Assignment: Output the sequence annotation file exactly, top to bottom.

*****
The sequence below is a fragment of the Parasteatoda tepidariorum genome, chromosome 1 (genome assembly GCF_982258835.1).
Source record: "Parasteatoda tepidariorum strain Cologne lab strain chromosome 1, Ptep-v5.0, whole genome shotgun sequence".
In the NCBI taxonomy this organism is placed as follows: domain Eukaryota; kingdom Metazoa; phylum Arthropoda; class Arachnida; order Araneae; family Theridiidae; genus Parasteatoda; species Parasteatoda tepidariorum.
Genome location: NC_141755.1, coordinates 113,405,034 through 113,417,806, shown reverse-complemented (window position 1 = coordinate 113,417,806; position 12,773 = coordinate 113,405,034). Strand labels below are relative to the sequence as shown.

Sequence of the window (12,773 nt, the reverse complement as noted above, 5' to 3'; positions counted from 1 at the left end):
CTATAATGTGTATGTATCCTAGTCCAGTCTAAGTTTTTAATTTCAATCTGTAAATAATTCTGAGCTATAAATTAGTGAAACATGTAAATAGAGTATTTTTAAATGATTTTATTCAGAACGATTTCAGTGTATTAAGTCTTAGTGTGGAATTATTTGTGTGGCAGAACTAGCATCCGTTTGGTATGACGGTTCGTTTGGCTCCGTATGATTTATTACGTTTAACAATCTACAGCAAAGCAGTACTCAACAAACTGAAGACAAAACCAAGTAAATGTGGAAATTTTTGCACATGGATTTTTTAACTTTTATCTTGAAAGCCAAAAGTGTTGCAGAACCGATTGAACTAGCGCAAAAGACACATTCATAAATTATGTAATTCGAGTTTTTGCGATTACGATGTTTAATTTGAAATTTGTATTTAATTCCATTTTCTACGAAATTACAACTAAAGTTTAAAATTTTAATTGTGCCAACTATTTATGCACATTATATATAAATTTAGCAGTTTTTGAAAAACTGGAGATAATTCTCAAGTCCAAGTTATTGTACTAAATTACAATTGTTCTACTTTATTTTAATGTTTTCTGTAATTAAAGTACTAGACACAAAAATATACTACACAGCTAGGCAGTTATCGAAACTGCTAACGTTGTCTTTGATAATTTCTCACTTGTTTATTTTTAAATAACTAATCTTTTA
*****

The sequence below is a fragment of the Parasteatoda tepidariorum genome, chromosome 1 (genome assembly GCF_982258835.1).
Source record: "Parasteatoda tepidariorum strain Cologne lab strain chromosome 1, Ptep-v5.0, whole genome shotgun sequence".
In the NCBI taxonomy this organism is placed as follows: domain Eukaryota; kingdom Metazoa; phylum Arthropoda; class Arachnida; order Araneae; family Theridiidae; genus Parasteatoda; species Parasteatoda tepidariorum.
Genome location: NC_141755.1, coordinates 113,405,034 through 113,417,806, shown reverse-complemented (window position 1 = coordinate 113,417,806; position 12,773 = coordinate 113,405,034). Strand labels below are relative to the sequence as shown.

Sequence of the window (12,773 nt, the reverse complement as noted above, 5' to 3'; positions counted from 1 at the left end):
CTATAATGTGTATGTATCCTAGTCCAGTCTAAGTTTTTAATTTCAATCTGTAAATAATTCTGAGCTATAAATTAGTGAAACATGTAAATAGAGTATTTTTAAATGATTTTATTCAGAACGATTTCAGTGTATTAAGTCTTAGTGTGGAATTATTTGTGTGGCAGAACTAGCATCCGTTTGGTATGACGGTTCGTTTGGCTCCGTATGATTTATTACGTTTAACAATCTACAGCAAAGCAGTACTCAACAAACTGAAGACAAAACCAAGTAAATGTGGAAATTTTTGCACATGGATTTTTTAACTTTTATCTTGAAAGCCAAAAGTGTTGCAGAACCGATTGAACTAGCGCAAAAGACACATTCATAAATTATGTAATTCGAGTTTTTGCGATTACGATGTTTAATTTGAAATTTGTATTTAATTCCATTTTCTACGAAATTACAACTAAAGTTTAAAATTTTAATTGTGCCAACTATTTATGCACATTATATATAAATTTAGCAGTTTTTGAAAAACTGGAGATAATTCTCAAGTCCAAGTTATTGTACTAAATTACAATTGTTCTACTTTATTTTAATGTTTTCTGTAATTAAAGTACTAGACACAAAAATATACTACACAGCTAGGCAGTTATCGAAACTGCTAACGTTGTCTTTGATAATTTCTCACTTGTTTATTTTTAAATAACTAATCTTTTA